What is being human? That’s a question our ancestors have attempted to answer since the cognitive dawn of humankind; a question that has repeatedly tried to distinguish us from the other species, more often than not on the basis of the values we inherit and our capacity for emotion. In today’s world, at the high noon of the technological revolution, being human holds a very different connotation.
Today, we find scientists, scholars, and society dissecting with great scrutiny what does and does not constitute humanity. It’s not the first time humanity has come under the microscope in the face of technology – Orwell’s 1984 dreamed of a future controlled by technology more than 30 years before the invention of the first smartphone – but it may be the first time human beings have the tools at our disposal to use technology to so significantly alter the course of humankind.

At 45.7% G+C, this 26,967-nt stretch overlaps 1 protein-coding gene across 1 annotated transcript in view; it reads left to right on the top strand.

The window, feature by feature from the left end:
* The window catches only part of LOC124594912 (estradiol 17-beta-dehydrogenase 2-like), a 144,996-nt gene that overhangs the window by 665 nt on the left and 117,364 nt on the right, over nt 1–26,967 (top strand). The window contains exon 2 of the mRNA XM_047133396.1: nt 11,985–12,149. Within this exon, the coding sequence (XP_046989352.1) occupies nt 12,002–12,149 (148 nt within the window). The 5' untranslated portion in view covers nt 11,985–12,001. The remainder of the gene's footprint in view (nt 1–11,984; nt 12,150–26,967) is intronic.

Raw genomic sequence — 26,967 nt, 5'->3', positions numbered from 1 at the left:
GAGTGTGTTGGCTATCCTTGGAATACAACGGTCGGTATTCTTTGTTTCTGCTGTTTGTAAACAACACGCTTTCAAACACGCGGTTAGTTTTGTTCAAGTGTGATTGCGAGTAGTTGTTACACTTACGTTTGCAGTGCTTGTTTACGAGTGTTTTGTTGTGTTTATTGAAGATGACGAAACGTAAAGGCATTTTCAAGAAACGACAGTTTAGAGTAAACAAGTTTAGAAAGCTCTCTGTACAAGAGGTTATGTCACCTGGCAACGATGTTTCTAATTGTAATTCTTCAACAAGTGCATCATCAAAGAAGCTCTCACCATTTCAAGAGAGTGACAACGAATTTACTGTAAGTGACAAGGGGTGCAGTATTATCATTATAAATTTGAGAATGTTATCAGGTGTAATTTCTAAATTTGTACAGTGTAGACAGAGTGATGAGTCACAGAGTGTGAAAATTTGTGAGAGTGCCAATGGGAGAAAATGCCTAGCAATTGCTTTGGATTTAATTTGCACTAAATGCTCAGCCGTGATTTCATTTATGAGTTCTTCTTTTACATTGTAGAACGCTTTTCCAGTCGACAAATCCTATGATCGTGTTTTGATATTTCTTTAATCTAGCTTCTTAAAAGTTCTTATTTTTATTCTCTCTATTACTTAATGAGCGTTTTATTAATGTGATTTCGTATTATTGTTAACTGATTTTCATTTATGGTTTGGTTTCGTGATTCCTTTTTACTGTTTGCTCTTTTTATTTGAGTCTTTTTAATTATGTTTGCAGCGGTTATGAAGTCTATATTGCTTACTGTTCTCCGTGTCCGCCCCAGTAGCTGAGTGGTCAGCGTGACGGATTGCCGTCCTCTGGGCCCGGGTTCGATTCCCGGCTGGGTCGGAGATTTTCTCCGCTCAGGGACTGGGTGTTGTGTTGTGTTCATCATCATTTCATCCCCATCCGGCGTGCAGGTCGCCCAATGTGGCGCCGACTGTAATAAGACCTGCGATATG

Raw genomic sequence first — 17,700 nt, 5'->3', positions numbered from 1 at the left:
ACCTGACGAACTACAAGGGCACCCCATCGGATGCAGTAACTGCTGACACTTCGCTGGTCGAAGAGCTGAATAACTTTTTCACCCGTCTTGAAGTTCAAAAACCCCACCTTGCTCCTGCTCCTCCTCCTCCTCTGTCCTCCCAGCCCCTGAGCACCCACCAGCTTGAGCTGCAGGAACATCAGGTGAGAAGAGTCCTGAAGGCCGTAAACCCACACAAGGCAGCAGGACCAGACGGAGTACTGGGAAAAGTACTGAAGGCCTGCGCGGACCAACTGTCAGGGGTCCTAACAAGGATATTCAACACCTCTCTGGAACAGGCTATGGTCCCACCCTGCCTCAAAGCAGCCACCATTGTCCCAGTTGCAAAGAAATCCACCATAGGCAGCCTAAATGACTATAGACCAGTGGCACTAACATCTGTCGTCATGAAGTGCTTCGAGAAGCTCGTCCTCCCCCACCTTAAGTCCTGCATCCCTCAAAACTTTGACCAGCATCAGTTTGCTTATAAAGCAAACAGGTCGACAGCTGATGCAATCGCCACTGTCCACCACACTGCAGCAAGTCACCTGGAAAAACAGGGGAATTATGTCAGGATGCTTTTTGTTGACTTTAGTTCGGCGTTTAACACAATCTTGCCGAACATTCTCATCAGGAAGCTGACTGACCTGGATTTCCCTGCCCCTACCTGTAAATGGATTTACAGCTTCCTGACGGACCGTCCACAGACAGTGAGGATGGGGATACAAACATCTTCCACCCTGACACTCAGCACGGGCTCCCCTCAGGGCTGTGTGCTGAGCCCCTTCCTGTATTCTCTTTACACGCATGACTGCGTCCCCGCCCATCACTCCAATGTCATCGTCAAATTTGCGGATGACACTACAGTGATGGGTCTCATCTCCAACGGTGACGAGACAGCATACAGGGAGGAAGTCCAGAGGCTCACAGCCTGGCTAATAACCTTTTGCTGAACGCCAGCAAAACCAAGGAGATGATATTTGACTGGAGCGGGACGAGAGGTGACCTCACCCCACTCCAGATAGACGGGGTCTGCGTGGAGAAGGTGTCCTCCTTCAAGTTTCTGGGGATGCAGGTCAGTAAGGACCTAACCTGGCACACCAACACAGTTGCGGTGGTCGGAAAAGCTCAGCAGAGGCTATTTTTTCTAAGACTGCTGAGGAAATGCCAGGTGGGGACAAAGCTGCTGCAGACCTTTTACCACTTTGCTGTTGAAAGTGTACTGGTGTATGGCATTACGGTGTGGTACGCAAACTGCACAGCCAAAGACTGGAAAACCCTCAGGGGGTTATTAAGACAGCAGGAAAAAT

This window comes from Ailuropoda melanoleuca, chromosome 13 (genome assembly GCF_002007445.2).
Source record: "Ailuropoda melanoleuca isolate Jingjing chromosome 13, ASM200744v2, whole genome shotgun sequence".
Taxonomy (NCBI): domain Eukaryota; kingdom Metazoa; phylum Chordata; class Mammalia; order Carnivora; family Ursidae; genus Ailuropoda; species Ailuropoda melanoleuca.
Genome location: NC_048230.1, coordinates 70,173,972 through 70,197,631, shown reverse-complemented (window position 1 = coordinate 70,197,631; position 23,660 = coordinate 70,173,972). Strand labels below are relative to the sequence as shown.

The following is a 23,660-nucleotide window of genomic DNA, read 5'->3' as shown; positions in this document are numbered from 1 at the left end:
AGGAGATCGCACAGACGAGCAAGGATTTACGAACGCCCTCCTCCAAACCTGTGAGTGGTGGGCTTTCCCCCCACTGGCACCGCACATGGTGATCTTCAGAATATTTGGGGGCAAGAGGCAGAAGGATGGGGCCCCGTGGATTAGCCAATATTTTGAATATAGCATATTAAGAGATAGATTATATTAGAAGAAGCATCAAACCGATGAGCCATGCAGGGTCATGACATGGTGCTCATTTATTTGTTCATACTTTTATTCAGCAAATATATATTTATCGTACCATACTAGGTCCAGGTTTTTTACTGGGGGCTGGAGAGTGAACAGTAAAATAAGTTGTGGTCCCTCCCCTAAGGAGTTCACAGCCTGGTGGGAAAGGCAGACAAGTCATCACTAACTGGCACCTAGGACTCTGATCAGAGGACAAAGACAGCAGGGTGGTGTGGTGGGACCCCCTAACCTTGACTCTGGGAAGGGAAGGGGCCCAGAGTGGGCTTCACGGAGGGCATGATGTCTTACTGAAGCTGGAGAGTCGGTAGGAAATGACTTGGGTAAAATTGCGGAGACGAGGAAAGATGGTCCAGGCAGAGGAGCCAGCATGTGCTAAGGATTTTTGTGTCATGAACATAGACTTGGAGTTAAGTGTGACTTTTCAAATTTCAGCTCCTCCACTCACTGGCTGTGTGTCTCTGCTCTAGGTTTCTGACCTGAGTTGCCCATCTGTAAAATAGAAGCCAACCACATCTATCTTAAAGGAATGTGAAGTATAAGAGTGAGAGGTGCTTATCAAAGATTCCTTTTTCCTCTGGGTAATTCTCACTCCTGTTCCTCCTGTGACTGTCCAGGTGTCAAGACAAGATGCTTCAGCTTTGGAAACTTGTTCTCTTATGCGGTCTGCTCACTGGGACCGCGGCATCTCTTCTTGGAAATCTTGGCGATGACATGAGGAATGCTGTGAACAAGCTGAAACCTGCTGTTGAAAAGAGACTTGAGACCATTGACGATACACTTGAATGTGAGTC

In fact, in our ever-evolving digital world, the social impacts of the technological revolution are already apparent; technology is effectively conditioning us from an early age, creating a culture where we rely on it to practise nearly everything in our everyday lives. It can be said that no aspect of our lives stands unaffected, from the way we look to the way we talk to the way we think to the way we optimise our lives. Now this may sound positive; it may seem to paint an image of a utopian world where technology is helping us evolve as humans. But, for me, this is a mirage.
Fake, fake, artificial. From lips to intelligence, we are losing touch with reality every day. Bit by bit, byte by byte.